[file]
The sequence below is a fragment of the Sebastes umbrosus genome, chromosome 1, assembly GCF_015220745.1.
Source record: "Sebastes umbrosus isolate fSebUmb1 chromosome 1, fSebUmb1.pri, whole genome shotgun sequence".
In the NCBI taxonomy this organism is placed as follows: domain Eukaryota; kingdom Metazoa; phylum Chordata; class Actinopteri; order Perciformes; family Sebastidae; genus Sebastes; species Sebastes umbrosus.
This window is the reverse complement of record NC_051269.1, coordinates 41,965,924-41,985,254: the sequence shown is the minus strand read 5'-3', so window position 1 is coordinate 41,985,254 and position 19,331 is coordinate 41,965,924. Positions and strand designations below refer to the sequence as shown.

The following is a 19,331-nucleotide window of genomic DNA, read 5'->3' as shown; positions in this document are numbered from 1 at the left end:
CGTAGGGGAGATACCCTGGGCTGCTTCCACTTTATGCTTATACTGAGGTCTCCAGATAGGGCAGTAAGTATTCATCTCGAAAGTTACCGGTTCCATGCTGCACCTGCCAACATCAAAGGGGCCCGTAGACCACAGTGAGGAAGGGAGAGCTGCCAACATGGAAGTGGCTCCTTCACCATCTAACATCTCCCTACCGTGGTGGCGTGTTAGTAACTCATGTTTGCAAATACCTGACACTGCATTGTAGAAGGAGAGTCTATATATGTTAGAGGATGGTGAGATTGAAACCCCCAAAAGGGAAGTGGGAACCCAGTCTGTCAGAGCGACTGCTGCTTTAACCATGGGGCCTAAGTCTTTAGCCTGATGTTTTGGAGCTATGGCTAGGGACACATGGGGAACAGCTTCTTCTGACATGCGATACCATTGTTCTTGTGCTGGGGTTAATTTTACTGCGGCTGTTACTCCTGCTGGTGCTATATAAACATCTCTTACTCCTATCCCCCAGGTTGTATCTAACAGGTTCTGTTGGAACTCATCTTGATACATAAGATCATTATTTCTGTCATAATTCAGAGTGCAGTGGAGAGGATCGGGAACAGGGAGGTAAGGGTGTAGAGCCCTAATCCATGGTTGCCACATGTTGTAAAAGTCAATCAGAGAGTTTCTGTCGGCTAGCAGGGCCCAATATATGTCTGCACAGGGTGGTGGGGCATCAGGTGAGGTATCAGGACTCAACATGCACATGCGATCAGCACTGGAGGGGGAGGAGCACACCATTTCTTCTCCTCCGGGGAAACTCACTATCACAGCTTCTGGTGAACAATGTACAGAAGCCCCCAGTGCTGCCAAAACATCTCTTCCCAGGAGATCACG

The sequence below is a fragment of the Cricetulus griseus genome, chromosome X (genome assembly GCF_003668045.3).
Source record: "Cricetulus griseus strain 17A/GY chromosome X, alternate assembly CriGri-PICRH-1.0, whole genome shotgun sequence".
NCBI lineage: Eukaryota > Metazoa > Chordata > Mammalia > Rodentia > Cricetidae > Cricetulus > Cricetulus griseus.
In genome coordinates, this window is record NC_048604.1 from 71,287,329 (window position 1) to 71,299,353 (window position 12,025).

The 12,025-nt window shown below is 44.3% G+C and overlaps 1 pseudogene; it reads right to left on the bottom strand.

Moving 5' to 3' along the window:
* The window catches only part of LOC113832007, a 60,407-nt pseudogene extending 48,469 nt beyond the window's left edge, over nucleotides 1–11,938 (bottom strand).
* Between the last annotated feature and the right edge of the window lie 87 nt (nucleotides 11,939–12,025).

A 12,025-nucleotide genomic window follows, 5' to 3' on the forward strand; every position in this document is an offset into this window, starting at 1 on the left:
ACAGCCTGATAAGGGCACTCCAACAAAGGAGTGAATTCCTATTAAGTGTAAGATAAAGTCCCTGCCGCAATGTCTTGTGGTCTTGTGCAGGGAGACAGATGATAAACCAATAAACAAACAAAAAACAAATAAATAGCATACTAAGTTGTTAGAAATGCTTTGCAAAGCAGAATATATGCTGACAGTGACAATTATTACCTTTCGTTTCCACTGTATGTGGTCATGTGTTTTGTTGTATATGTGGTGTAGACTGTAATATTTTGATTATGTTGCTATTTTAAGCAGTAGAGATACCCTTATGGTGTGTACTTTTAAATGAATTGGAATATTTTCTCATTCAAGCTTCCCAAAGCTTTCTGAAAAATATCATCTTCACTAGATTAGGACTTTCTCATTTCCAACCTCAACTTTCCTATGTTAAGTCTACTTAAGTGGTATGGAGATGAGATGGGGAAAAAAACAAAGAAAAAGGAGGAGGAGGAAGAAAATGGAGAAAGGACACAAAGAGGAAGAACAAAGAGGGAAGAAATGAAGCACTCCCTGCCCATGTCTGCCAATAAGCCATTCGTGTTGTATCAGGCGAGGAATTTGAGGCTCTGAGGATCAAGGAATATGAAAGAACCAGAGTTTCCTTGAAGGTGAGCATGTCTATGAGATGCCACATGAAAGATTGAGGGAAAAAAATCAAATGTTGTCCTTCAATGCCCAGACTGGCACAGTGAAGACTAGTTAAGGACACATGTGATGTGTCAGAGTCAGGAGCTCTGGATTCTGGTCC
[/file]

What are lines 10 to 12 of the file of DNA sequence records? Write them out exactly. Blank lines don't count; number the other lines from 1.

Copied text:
In genome coordinates, this window is record NC_048604.1 from 71,287,329 (window position 1) to 71,299,353 (window position 12,025).

The 12,025-nt window shown below is 44.3% G+C and overlaps 1 pseudogene; it reads right to left on the bottom strand.

Moving 5' to 3' along the window: